Background: Can Liz Truss Survive?
Resolves YES if Liz Truss is the prime minister of the United Kingdrom on January 1st, 2023 (for the full duration of the day).
🏅 Top traders
I don't think the latest Above The Fold is all that fair to Andy Martin on this market. He was quoting FT columnist Stephen Bush in that comment, who was wagering far more value in terms of professional credibility than the hundred odd M$ Andy backed YES with. And did he even make a loss on this trade?
@RobinFoster Oh yeah the quote in Above the Fold made it sound like Andy wrote that - I assume that was just a mistake because the way quotes are formatted is visually almost the same as the way replies are formatted!
LOL. This market is way overestimating tories' capacity to make a new government.
Well, shame on me for underestimating the volatility of current-day UK politics. I wonder who'll be next in line for the sacrificial altar.
https://www.bbc.com/news/live/uk-politics-63309400 Liz Truss resigns as UK prime minister
"Leadership contest will take place within the next week" and "Truss says she will remain as prime minister until a successor has been chosen."
How long does Liz Truss have left? Last week I put the chance that she would be ousted before the next election at 90 per cent, but thought she had a 50 per cent chance of lasting until September of next year (the earliest she can be removed without some kind of rule change or via actions outside the Conservative party rule book).
Quite a lot has happened since then, and a number of you have asked what my current prediction is.
Nonetheless — and as I write this I am aware this may turn out to be one of the stupidest things I have ever written — I am dubious that she will be removed any time soon. Almost every Conservative MP I speak to is of the opinion that she has to go sooner rather than later, and that she will. But when you ask them how, they will then reveal some hare-brained scheme involving someone else taking political damage to actually facilitate the change. The left of the party is reluctant to oust Liz Truss for fear they will be tagged as the enemy within if they do and will be left in an even weaker and more perilous position than they are now. Many on the right of the party and in the European Research Group are sticking with Truss.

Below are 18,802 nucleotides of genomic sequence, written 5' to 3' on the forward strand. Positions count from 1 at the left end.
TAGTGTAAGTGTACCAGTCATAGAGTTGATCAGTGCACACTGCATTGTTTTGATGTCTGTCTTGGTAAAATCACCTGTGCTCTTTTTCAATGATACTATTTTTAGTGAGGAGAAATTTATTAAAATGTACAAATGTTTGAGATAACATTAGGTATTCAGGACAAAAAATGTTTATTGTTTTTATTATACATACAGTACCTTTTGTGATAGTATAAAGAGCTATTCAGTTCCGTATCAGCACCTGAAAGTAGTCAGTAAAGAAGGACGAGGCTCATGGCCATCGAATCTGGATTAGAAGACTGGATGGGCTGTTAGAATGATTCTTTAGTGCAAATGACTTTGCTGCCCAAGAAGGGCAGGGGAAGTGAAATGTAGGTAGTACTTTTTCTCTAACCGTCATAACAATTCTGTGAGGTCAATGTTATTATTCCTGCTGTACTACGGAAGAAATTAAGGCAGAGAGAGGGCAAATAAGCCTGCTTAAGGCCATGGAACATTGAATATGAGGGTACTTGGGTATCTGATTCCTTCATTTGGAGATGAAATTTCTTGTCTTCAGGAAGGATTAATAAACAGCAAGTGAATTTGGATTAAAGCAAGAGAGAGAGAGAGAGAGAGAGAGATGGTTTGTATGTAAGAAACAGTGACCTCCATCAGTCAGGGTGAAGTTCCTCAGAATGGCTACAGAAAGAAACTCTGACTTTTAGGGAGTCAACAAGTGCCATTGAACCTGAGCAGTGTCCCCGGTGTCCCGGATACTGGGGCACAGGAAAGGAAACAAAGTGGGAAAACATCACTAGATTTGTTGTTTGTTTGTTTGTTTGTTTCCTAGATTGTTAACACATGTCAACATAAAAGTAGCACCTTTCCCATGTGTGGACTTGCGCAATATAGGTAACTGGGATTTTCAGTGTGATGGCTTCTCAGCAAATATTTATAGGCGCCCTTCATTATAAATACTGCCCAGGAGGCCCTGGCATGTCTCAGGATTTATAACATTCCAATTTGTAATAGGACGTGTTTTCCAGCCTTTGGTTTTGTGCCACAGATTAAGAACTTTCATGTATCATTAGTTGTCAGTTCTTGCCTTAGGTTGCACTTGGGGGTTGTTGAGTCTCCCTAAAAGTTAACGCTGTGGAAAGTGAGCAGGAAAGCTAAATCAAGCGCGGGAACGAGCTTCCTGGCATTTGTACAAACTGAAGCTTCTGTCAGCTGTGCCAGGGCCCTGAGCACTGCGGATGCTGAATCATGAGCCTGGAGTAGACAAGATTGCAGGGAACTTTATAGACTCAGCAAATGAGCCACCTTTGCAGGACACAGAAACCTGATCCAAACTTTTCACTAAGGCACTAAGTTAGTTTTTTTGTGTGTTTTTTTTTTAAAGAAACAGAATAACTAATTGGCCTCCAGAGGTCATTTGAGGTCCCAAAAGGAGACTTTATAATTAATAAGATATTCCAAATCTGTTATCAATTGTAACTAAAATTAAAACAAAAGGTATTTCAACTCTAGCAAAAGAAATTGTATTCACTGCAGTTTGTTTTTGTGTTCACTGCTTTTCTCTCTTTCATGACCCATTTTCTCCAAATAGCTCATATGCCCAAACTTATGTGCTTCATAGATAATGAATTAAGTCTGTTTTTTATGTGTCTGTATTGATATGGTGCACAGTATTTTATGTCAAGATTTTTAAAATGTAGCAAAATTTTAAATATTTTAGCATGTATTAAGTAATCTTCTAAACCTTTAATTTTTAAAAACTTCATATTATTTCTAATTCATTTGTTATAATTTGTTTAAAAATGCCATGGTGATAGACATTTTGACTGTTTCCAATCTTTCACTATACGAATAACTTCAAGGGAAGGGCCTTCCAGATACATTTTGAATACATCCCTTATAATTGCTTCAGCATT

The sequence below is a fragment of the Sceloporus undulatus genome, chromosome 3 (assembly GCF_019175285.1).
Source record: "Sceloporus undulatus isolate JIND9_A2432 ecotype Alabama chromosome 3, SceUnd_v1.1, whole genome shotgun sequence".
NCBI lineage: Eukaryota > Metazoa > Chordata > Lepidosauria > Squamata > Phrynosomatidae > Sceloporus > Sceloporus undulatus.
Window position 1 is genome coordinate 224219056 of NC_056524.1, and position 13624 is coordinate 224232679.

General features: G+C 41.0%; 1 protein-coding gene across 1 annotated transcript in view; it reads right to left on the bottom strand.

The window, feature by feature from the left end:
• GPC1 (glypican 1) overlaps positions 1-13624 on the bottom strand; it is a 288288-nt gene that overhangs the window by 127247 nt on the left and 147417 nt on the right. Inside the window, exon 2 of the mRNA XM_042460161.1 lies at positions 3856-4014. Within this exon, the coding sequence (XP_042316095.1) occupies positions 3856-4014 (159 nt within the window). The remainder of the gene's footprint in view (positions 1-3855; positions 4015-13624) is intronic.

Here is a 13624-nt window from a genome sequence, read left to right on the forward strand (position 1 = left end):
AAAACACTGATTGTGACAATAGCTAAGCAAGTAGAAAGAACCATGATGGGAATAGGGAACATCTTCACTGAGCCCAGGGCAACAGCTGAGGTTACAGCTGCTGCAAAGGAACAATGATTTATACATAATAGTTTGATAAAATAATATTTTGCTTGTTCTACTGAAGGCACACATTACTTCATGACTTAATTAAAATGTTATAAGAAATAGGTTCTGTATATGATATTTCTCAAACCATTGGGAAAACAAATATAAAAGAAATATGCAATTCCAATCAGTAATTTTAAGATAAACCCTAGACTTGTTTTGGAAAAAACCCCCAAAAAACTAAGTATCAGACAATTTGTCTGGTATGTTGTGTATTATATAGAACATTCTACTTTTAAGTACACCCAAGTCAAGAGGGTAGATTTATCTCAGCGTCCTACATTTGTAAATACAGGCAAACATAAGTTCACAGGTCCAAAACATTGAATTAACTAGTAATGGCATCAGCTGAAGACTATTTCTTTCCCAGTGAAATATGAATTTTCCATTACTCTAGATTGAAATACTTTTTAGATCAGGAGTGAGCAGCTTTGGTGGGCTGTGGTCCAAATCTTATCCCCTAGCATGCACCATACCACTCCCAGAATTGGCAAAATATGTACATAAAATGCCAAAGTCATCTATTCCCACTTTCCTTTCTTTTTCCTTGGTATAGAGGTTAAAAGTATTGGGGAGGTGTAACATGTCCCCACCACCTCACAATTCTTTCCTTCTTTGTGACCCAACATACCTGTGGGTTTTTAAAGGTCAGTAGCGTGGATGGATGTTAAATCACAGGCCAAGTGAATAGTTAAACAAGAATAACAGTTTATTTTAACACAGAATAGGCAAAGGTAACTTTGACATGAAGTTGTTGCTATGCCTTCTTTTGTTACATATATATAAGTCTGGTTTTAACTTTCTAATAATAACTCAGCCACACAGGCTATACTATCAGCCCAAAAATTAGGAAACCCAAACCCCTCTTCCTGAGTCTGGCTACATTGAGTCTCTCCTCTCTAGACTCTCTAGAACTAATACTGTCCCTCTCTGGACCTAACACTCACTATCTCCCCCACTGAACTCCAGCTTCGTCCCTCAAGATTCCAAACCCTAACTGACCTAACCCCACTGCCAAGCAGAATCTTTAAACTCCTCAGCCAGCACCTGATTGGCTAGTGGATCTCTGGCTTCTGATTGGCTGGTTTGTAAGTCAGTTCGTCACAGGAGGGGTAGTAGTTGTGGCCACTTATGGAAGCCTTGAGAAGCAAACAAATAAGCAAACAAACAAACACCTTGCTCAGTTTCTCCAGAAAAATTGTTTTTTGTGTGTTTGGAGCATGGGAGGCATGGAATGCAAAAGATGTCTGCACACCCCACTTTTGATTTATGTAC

As such, it still feels to me that it is about as likely as it is not that Truss’s government will stagger on until the autumn of next year, when she can be got rid of without anyone in the parliamentary party having to assert themselves or get organised to do so.
https://www.cnn.com/2022/10/19/uk/suella-braverman-liz-truss-departure-gbr-intl/index.html Liz Truss plunged into deeper turmoil after Suella Braverman leaves as Britain’s Home Secretary
Reversed my position on the back of the past week's public knife-sharpening and Truss's own shell-shocked performance in parliament today.
still just arbing, it's fascinating how much two extremely correlated markets are drifting.
George Osbourne has said he reckons she'll be gone before Christmas, for what it's worth. It seems a bit tight to me though - the timeline for Johnson was resignation in early July then remaining as PM until Truss replaced him in early September. Assuming a similar timeline Truss doesn't have long to announce her resignation. Sky news has an interesting article on the routes to ousting her
@Yolotomassi They will try to find a way to not have a vote by party members this time, which will shorten the timeline significantly
The eventual replacement of Truss would have to somehow shore up the economy in order to not be immediately thrown to the hounds, and I don't think that's possible in the next month and a half.
Base rate essentially zero for so short a tenure, but I have no other knowledge of UK politics.
@BoltonBailey Her political credibility is basically the lowest of any new PM in living memory, but I still think she'll hold on past the end of the year since if the conservative party dumps ANOTHER leader in quick succession they might well be pressured into a general election, which they'd almost certainly lose.